Nicholas LATIFI: Yeah, it's definitely a very special feeling to finally have the opportunity to be here and get to experience my home Grand Prix. You know, I've obviously driven in a few FP1 sessions here but I think coming here as a race driver, and once I finally drive past in FP1 session is going to feel pretty special. I mean the last few years… I think it goes without saying that it's been pretty frustrating and disappointing to have missed this race, not only because it's my home race but I think it is really one of the best races on the calendar. So yeah, to have the opportunity to be here now, it's just a very, very special feeling.

 

Q: Well, how different does it feel? And are you doing anything different? I think, a special helmet?

NL: Yeah, I do have a special helmet. And yeah, I think naturally, at any driver’s home Grand Prix there is, for sure, a bit more going on in the background. I flew straight from Baku so I've been here since Monday evening. We have tried to get some media stuff and commitments done before Thursday, just to kind of lighten the load a bit throughout the weekend. In reality, I'm just trying to treat it the same as any other race. In reality this race is no more important than any other race. For sure there’s that special feeling of being here and having that home support? I know I'm going to have so many family and friends here. A lot of them wouldn't have even been able to come to any Formula 1 races so far in my career so yeah, it's obviously pretty special. But I'm just going to try and keep it business as usual once I get on track,

 

Q: As you say, you've done some FP1s before but did you ever come to the race and watch as a kid?

NL: Yeah, many, many times. To be honest I don't remember the first year that I came here. I was maybe like seven or eight years old, something like that. And I think since then I've only missed the Grand Prix once in 2012, when I was in Italian Formula Three. I just happen to be racing on the same weekend. So yeah, even before I started racing, it was always kind of like the first weekend off after school is done, you know, come over here, make it a family weekend, reuniting with a lot of my family that still lives here in Montreal. And yeah, it was always just a very enjoyable weekend in the summer, well to kick off the summer really, the summer break so it's pretty cool to be back.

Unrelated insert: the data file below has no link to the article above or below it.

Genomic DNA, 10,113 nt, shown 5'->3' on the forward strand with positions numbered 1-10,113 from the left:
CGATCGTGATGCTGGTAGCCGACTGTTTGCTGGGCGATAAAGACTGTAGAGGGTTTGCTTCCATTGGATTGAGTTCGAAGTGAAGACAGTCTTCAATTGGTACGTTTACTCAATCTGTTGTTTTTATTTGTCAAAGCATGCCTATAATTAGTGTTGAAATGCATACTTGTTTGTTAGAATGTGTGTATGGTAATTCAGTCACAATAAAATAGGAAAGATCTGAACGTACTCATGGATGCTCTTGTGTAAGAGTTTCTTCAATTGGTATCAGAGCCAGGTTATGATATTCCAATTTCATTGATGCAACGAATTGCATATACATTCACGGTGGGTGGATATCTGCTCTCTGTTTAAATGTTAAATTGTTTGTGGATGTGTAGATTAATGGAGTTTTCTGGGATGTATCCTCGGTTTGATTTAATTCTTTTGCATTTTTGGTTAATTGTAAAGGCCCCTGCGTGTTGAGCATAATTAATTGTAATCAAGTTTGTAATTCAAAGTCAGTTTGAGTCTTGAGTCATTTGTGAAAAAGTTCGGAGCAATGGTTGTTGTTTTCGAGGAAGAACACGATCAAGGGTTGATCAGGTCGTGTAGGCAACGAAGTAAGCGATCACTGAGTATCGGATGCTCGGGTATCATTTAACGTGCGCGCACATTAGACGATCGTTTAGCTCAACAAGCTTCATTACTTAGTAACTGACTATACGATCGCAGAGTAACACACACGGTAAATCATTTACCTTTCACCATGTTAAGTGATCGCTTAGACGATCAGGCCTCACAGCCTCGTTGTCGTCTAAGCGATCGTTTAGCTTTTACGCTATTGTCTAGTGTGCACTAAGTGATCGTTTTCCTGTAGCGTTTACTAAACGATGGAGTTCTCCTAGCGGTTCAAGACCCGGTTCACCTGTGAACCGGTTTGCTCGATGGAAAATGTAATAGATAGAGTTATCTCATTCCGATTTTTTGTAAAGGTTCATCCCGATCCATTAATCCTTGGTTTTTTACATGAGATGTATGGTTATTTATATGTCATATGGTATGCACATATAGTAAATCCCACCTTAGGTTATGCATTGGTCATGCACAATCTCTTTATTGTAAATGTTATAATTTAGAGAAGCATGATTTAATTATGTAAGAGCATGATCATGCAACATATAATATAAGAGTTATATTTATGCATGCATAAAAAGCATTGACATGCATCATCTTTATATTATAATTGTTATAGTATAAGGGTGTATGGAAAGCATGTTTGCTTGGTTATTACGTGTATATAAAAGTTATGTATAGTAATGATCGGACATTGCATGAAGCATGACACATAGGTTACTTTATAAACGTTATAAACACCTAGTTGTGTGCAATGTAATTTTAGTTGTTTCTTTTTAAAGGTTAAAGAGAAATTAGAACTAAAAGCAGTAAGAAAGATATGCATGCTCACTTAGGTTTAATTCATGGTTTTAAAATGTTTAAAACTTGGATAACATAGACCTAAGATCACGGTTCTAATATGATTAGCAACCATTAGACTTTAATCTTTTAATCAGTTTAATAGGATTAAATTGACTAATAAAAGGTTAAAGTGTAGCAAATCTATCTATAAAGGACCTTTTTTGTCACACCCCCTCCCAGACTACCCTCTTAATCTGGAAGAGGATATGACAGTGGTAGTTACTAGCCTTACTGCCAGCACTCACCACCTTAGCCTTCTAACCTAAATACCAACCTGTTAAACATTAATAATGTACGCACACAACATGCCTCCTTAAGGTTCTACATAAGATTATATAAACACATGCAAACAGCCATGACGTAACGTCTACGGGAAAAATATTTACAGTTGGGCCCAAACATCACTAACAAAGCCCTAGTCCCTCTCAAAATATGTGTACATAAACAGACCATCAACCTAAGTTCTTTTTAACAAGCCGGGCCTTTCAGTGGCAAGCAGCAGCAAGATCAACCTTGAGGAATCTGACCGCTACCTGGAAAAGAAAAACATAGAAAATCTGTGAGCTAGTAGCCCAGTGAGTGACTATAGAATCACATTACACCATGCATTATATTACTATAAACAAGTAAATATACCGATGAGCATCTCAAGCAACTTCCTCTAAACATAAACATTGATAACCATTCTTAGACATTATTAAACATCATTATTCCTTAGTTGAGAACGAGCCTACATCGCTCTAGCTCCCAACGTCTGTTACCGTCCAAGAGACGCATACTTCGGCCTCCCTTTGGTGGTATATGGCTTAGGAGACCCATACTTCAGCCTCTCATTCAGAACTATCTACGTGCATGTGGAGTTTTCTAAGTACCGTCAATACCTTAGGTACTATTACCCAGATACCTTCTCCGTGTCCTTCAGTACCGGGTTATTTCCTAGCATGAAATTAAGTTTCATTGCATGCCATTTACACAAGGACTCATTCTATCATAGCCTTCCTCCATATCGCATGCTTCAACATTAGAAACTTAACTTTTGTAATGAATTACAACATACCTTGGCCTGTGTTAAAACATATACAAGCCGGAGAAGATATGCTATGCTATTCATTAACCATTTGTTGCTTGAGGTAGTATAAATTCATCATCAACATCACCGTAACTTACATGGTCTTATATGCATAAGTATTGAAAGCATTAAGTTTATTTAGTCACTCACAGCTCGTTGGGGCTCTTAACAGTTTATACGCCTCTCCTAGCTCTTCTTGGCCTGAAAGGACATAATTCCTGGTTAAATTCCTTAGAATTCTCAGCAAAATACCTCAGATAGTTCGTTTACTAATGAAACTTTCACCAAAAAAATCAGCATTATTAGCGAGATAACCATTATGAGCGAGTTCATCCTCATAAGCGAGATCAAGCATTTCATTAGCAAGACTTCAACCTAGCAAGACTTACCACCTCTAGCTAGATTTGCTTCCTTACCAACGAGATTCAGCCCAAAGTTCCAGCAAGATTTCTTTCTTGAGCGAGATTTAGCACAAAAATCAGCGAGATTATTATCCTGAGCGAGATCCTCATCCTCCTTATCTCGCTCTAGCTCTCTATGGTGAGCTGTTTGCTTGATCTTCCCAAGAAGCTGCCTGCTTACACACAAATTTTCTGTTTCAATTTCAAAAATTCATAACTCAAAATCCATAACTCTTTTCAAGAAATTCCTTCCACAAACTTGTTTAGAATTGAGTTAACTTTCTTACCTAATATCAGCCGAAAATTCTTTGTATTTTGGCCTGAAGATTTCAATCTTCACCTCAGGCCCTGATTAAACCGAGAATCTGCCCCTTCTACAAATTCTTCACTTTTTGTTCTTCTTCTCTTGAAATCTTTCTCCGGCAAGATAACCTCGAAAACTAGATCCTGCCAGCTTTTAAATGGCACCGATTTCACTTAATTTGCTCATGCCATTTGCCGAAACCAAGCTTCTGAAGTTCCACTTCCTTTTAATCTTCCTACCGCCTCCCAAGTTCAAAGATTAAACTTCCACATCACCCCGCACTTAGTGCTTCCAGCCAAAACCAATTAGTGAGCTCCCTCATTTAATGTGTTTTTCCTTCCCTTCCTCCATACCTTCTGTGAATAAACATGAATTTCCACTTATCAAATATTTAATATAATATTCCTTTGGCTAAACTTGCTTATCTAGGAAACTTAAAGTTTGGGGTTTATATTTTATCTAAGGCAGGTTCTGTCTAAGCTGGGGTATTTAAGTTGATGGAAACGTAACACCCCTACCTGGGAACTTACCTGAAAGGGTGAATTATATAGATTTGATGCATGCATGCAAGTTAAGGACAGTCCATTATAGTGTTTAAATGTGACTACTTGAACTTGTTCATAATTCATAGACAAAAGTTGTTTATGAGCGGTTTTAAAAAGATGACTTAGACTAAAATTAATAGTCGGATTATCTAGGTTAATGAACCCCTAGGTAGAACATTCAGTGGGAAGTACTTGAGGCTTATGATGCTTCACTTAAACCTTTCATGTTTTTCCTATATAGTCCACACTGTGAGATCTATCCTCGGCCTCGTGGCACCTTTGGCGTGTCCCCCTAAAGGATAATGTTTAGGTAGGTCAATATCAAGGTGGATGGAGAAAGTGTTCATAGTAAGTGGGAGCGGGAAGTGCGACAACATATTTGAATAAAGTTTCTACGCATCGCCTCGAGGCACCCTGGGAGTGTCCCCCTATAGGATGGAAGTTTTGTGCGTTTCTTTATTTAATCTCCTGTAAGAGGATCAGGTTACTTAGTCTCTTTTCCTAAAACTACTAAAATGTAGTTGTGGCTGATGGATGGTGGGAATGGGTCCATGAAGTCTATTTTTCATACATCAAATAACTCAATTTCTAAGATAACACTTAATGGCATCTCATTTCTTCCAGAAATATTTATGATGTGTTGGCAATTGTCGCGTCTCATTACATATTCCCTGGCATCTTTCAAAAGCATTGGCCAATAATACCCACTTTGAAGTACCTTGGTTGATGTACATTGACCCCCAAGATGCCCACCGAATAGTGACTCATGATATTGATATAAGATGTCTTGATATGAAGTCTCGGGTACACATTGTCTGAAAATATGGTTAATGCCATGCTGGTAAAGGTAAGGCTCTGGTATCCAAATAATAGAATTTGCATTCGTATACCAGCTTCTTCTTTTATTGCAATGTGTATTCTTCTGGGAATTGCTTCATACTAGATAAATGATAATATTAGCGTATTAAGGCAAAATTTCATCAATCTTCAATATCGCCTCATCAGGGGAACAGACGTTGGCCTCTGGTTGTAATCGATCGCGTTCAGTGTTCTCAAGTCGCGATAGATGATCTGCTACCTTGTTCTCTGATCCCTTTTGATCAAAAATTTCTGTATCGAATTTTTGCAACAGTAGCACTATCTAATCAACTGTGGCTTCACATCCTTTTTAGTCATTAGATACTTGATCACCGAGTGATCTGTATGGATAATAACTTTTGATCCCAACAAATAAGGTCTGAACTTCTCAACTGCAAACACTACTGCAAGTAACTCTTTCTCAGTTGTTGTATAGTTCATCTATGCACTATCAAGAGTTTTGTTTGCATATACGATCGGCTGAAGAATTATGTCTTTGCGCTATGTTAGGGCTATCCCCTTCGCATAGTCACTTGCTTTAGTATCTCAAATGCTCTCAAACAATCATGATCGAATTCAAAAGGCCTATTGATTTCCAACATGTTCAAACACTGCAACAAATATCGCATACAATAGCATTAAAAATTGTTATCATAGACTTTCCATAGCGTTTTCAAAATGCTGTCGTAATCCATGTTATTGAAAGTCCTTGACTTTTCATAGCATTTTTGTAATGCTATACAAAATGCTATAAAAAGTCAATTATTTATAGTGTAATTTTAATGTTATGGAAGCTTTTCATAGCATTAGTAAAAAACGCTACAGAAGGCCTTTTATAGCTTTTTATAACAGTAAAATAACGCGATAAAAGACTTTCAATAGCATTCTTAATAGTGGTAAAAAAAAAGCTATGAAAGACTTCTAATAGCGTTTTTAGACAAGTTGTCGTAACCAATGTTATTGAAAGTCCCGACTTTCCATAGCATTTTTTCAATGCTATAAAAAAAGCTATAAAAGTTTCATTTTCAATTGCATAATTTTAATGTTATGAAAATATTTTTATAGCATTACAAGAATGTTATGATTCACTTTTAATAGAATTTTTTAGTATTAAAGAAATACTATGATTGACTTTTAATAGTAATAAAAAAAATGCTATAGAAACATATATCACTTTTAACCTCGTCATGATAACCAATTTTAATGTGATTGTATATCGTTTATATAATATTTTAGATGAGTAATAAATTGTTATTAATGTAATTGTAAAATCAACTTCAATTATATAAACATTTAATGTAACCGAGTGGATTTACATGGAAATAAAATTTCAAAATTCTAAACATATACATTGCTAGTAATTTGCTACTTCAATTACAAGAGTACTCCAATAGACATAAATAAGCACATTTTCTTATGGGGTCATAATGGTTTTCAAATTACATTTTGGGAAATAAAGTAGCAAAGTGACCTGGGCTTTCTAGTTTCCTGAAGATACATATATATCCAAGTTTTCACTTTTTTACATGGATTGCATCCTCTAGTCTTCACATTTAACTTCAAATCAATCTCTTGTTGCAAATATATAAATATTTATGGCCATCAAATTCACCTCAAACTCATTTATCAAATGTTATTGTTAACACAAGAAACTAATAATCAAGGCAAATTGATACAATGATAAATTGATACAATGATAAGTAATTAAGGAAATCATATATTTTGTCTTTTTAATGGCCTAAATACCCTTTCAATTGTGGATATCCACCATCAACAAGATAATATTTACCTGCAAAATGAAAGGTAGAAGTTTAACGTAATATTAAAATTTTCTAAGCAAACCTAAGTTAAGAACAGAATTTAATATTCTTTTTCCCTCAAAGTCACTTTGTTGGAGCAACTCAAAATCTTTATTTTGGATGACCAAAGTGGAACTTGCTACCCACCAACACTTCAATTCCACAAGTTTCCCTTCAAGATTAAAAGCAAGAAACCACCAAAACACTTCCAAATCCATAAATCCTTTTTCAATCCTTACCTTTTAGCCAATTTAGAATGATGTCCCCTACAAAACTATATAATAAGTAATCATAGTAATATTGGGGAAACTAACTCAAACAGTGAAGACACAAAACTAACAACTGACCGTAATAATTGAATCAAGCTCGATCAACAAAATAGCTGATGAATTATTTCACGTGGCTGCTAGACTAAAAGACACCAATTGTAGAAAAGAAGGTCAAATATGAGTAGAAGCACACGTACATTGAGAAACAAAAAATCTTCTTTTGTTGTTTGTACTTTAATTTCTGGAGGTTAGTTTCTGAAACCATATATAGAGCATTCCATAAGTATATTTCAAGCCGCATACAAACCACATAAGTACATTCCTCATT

Q: And what about the track? Give us your thoughts?

NL: Yeah, I think it's always been one of the more kind of technical tracks. It's very old school which is cool because we don't have a lot of them on the calendar anymore. I think this track - specifically the curbs -  has always been quite a unique aspect here in these fast chicanes. Nowadays all the new street tracks on the calendar are very similar curbs, all the permanent tracks, very similar curbs. And this is one that has still kind of retained, I think, a lot of its character and that, I think,  is going to add a challenge especially with these new cars that don't like curbs at all. At least that's for our car. So yeah, it'll be interesting, for sure.

 

Q: Pierre, let's come to you next. Been a busy week for everyone in Formula 1 coming from Baku, but I believe you've had an even busier week than most tell us what you've been up to.

Pierre GASLY: It's been quite a busy time, yeah, we were actually quite busy with Max. Red Bull always manage to get a lot of activities into… yeah, always keep us entertained, let's say. So yeah,  we flew back to Monaco with a nice day in Monaco on Monday just to recover. And I flew to Austria on Tuesday where we got to drive a Formula 1 double-seater. This was my first time driving these cars, taking some passenger and scaring them around Austria which was pretty cool. Also driving a V10 engine which I must say I really enjoyed and really liked. It was from ’98. No, the one they had in Australia. The one they had in Australia this year, the double seater. I can't actually remember but anyway, it was very pleasant experience. It  was only nine laps so it was pretty short and then we flew straight from Austria to Canada, but oh yeah, quite busy. We managed to be in three or four different countries in 48 hours so it was quite intense.